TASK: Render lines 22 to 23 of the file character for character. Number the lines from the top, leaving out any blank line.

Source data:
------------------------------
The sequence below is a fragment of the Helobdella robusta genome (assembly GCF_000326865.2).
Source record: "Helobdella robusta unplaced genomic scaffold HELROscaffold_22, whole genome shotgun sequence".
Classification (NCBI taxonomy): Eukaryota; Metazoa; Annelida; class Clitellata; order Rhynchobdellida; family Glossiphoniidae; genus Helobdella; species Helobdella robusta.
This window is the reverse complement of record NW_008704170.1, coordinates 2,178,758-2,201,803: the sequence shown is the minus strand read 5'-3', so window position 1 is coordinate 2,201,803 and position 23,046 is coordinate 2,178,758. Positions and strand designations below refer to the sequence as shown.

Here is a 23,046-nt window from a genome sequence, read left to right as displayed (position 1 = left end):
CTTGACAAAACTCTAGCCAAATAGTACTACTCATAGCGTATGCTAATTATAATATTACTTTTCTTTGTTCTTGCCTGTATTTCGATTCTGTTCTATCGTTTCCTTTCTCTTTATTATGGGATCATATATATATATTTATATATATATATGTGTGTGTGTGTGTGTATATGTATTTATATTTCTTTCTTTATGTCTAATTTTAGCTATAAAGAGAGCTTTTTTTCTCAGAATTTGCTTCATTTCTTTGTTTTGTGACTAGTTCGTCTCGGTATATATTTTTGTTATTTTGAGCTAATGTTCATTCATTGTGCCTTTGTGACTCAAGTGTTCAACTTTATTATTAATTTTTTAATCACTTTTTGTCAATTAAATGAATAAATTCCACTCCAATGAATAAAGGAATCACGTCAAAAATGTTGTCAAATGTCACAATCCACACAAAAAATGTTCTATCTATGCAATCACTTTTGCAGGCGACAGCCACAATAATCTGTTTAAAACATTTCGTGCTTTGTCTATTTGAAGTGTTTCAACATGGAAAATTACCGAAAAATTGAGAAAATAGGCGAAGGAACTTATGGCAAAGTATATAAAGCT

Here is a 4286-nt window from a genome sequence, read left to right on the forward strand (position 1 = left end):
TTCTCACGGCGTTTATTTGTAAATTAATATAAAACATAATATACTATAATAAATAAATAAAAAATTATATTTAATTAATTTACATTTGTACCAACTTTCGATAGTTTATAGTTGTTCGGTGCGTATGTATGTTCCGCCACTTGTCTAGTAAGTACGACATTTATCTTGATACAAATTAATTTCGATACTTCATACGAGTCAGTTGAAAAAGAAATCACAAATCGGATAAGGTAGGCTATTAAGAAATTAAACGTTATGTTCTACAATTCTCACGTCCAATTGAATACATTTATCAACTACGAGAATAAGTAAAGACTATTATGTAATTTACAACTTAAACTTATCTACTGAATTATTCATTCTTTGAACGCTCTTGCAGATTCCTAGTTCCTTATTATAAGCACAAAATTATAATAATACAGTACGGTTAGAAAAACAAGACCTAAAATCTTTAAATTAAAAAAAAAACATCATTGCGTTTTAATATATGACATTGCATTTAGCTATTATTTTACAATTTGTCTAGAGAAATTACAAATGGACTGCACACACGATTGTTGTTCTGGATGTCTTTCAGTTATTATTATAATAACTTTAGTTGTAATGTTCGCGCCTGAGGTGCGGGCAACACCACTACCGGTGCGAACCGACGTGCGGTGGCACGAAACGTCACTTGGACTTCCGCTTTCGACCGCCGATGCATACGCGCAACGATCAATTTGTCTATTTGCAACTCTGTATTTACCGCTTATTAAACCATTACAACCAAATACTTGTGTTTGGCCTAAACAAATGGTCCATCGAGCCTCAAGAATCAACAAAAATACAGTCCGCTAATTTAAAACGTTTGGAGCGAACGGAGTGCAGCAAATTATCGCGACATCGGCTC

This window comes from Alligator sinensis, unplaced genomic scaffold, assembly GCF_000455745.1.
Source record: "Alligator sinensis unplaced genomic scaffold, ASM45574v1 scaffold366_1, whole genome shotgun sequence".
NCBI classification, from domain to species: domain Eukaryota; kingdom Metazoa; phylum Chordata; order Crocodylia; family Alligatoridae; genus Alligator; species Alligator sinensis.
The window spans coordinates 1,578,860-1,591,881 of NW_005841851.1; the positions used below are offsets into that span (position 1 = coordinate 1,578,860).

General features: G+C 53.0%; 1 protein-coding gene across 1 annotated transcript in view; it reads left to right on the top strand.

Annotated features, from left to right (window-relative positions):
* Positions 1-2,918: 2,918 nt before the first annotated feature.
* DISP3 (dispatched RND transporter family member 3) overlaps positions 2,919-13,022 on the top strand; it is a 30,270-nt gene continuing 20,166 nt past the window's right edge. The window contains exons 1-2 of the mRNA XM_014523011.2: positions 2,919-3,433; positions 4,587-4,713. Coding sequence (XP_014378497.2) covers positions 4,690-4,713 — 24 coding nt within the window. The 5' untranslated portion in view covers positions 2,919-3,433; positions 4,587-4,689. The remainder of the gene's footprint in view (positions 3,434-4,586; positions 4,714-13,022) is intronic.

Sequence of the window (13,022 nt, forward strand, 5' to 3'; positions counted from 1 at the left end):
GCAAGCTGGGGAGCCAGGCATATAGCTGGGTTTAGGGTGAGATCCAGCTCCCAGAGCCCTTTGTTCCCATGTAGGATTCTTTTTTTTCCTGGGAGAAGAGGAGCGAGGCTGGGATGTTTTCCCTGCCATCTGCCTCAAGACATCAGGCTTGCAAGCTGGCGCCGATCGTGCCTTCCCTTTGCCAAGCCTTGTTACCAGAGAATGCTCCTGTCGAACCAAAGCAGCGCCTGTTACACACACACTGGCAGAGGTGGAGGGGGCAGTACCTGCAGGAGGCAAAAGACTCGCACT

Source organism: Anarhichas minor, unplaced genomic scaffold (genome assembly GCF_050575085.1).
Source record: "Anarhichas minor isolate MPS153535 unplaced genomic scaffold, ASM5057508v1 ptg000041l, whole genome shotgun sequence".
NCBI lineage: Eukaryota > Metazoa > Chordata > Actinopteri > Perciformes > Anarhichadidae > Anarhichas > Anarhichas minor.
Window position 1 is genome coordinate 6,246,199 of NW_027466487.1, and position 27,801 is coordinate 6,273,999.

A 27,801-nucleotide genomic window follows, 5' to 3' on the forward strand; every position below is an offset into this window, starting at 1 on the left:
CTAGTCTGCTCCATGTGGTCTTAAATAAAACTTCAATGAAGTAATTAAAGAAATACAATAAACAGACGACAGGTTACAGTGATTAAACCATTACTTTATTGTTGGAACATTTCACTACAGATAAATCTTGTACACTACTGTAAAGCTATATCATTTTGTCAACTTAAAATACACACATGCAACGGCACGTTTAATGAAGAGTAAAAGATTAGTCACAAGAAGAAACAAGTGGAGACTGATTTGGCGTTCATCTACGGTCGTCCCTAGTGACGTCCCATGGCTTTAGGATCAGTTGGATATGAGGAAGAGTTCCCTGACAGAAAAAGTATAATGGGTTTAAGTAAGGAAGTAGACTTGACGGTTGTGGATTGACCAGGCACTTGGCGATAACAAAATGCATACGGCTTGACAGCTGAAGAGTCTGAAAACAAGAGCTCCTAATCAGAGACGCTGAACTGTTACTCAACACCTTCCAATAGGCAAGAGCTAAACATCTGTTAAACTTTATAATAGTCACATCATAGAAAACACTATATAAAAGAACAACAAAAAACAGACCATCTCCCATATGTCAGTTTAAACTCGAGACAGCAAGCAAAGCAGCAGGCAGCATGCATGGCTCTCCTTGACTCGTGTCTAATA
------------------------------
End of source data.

Window position 1 is genome coordinate 6,246,199 of NW_027466487.1, and position 27,801 is coordinate 6,273,999.

A 27,801-nucleotide genomic window follows, 5' to 3' on the forward strand; every position below is an offset into this window, starting at 1 on the left: